The traditional way of how a democracy is carried out is no more.
With elections around the world being manipulated through social media, it seems the internet has become the battleground, with the people being the targets.
These days, you can know a person better by the digital footprint he leaves behind than by talking to his closest friends or even his family -- we leave so much information about ourselves in one single virtual space that finding out a person’s innermost fears and desires is as simple as sifting through all the data accrued in their social network of choice.
Power-hungry politicians have discovered that, with the use of certain methods, technology can play a large part in changing the entire face of politics.
Given how politics flows from culture, a change in culture could bring in a change in politics.
To change that culture one needs to understand about the units of culture.
So, what are the units of culture? Why, people, of course.
That’s where Cambridge Analytica comes in -- a privately held company that combines data mining, data brokerage, and data analysis with strategic communication for the electoral process, to quote Wikipedia.
The company has built a psychological profile of each and every American voter in every particular region by collecting tons of data.
By way of a Cambridge professor named Dr Aleksandar Kogan -- who gathers data for research purposes but later agreed to share it commercially -- they found out that Facebook not only harvests data from any specific user but also branches its tendrils through to their entire friend network, creating a veritable web.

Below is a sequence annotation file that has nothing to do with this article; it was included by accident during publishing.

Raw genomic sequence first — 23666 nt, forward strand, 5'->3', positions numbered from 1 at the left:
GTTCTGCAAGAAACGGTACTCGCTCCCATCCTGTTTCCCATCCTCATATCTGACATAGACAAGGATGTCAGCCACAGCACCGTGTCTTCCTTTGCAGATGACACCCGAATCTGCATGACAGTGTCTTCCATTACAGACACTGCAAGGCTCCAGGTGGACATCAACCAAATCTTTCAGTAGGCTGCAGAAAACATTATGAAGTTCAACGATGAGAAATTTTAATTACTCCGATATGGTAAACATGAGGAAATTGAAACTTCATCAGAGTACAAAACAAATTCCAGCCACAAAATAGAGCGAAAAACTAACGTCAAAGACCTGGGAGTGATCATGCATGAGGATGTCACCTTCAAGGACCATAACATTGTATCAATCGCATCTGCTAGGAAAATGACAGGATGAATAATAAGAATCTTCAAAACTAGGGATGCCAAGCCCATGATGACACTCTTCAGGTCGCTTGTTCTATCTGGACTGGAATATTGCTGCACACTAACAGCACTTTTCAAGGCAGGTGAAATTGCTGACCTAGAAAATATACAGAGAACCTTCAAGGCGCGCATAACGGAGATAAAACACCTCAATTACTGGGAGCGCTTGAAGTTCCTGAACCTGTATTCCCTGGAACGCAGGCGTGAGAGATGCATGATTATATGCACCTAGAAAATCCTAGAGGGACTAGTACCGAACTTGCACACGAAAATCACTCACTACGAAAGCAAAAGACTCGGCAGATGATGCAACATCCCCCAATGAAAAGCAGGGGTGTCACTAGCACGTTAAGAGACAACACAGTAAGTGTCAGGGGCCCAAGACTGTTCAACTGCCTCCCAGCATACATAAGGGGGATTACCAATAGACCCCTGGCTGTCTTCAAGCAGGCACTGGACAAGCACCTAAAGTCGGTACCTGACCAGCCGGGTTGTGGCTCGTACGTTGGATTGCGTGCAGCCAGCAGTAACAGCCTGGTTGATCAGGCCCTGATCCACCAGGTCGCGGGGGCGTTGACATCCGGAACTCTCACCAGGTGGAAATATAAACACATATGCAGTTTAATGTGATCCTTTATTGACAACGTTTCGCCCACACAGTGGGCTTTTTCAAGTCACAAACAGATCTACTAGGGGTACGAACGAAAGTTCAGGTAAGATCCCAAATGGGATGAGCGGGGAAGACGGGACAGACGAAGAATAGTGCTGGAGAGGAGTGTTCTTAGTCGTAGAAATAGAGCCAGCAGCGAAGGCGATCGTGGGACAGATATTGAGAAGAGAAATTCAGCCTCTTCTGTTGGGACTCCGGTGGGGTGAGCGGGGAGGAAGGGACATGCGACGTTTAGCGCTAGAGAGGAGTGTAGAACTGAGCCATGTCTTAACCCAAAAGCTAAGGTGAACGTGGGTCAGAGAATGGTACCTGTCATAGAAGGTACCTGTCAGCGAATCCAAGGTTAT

The company was founded upon the use of data mined from Facebook.
Everything from status updates, to likes, to even private messages were exploited by this organization.
This data was later analyzed by data scientists, psychologists, and strategists in harnessing them as possible tools to influence voters.
Cambridge Analytica created digital content and promulgated that content though fake websites, blogs, videos, photos, etc, as a form of propaganda to alter people’s perception and divert their understanding or knowledge of any particular event.
Steve Bannon, along with a Republican donor named Robert Mercer, funded Cambridge Analytica to bring big data and social media into the US political fold
The system was so well designed that people fell into the rabbit hole easily by consuming the content they generated.
Recently, it was reported that around 50 million Facebook users were part of a massive data breach in the political PR firm’s research which they never consented to.
Instead of facing the public on an open platform and sharing the objectives by a candidate, agents of political candidates propagated such perverted content and newsbytes to the people to change their views on certain events, fragmenting their understanding of those events in the process.
Steve Bannon, along with a Republican donor named Robert Mercer, funded Cambridge Analytica to bring big data and social media into the US political fold.
By the time Steve Bannon had become Trump’s chief strategist, the company had created psychological profiles of 230 million Americans.
This was the tool with which Steve Bannon waged his psychological warfare during Trump’s election campaign.
Not limited to American soil, Channel 4 recently exposed how Cambridge Analytica worked under the radar in elections in Nigeria, Kenya, Czech Republic, India, and Argentina.
Cambridge Analytica CEO Alexander Nix bragged that these sort of tactics, instantly having video evidence of corruption, are effective. The CEO now insists that his company was hyperbolic and had exaggerated some of the statements to impress clients.
Using people’s data for advertising purposes is nothing unprecedented for big companies. It’s when such tactics spill over to governance and democracy, that it starts to become a matter of grave concern.
Muhammad Siraj Uddin Ayaz is a freelance contributor.